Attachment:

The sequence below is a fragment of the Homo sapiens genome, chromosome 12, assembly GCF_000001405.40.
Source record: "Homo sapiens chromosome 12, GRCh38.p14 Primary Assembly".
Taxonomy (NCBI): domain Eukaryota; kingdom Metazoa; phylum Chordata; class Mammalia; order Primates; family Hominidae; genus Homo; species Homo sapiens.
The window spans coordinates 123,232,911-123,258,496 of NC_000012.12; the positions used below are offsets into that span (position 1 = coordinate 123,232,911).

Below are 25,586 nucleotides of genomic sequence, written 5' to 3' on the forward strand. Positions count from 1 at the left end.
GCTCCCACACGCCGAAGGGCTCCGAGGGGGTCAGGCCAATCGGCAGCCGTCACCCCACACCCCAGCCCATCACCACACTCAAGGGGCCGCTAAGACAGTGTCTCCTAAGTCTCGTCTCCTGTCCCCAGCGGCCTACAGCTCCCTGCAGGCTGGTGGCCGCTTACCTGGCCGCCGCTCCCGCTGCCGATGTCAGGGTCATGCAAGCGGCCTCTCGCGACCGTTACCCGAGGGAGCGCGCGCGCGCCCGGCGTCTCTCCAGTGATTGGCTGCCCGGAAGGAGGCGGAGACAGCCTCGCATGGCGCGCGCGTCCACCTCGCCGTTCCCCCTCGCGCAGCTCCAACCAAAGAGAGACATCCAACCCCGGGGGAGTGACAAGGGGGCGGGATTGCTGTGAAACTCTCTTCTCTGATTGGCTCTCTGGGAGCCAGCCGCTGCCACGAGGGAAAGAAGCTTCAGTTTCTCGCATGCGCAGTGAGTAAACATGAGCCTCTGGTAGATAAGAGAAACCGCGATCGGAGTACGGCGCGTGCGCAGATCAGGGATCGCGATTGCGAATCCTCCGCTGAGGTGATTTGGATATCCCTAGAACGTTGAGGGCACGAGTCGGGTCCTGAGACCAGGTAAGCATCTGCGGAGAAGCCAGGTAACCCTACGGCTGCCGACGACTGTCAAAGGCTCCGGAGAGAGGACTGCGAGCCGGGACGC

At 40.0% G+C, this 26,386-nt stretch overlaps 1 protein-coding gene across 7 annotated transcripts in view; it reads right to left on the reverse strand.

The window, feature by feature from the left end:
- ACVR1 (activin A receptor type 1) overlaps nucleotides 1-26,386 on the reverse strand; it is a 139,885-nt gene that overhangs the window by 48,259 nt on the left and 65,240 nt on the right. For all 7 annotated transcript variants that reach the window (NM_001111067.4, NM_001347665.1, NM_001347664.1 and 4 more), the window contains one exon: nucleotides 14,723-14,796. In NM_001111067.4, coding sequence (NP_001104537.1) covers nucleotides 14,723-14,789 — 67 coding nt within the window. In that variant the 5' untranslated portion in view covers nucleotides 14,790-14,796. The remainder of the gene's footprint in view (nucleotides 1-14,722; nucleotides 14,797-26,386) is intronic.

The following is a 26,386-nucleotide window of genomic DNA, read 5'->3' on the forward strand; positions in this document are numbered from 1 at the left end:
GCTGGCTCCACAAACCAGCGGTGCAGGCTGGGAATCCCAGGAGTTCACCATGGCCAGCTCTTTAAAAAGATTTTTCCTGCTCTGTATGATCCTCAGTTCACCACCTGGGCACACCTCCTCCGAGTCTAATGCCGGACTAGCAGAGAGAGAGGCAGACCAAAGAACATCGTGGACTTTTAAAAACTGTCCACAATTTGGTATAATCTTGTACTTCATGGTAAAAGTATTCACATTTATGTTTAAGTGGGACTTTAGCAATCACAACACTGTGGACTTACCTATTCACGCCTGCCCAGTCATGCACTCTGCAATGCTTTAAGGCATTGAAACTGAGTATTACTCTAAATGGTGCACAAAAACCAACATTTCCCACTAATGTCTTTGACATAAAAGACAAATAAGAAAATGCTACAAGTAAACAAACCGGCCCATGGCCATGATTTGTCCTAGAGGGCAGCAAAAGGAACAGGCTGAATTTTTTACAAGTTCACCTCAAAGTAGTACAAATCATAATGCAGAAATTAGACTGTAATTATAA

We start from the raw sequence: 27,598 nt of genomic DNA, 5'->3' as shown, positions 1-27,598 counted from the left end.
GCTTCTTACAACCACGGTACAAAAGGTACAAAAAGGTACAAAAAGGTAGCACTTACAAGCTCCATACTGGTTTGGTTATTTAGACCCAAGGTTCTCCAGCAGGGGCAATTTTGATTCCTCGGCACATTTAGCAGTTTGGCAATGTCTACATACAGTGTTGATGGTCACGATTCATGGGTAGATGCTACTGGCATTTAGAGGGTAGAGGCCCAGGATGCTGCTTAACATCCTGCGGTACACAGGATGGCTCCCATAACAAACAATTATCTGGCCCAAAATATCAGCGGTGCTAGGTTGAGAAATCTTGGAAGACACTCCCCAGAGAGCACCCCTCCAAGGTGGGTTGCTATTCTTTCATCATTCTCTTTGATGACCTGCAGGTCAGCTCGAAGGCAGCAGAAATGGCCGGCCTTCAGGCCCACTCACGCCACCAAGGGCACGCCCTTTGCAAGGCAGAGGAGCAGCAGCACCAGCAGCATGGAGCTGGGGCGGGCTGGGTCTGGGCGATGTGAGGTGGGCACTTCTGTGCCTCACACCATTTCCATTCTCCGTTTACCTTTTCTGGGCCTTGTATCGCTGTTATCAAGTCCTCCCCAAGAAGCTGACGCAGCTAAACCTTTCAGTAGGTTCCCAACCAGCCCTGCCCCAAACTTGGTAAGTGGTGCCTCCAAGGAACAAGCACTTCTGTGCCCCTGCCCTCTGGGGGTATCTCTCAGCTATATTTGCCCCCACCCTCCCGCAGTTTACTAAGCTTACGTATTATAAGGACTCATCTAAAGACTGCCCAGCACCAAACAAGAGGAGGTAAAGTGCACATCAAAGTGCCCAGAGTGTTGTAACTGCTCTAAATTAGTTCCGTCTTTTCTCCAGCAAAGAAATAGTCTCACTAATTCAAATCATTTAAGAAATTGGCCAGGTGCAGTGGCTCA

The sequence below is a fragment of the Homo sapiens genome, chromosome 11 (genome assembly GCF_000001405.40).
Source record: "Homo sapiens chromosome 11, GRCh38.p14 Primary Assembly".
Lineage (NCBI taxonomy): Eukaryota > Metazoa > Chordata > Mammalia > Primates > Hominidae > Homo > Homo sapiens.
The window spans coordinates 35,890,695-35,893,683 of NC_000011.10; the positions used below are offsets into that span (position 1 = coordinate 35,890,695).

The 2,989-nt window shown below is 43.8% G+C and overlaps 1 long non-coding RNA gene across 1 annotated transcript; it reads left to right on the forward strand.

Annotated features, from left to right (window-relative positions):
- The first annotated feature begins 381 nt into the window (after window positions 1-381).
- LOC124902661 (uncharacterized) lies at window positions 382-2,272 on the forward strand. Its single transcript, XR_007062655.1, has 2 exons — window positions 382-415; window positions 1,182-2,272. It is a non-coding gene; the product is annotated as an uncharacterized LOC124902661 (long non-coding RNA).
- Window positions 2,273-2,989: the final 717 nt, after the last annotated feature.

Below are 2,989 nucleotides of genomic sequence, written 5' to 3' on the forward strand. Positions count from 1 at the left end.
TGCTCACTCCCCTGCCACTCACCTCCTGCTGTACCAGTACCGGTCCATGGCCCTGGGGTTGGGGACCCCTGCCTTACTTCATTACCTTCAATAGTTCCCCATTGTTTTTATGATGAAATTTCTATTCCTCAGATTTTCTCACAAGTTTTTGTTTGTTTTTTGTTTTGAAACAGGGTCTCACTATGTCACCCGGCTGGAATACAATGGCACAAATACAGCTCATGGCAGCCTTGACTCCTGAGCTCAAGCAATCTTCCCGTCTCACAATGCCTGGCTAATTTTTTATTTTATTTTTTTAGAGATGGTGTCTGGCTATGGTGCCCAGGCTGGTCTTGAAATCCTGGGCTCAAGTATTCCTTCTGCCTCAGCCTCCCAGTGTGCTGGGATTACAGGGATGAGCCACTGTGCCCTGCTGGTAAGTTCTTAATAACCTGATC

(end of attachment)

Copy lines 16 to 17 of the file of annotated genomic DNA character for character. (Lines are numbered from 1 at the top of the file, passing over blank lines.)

Lineage (NCBI taxonomy): Eukaryota > Metazoa > Chordata > Mammalia > Primates > Hominidae > Homo > Homo sapiens.
The window spans coordinates 35,890,695-35,893,683 of NC_000011.10; the positions used below are offsets into that span (position 1 = coordinate 35,890,695).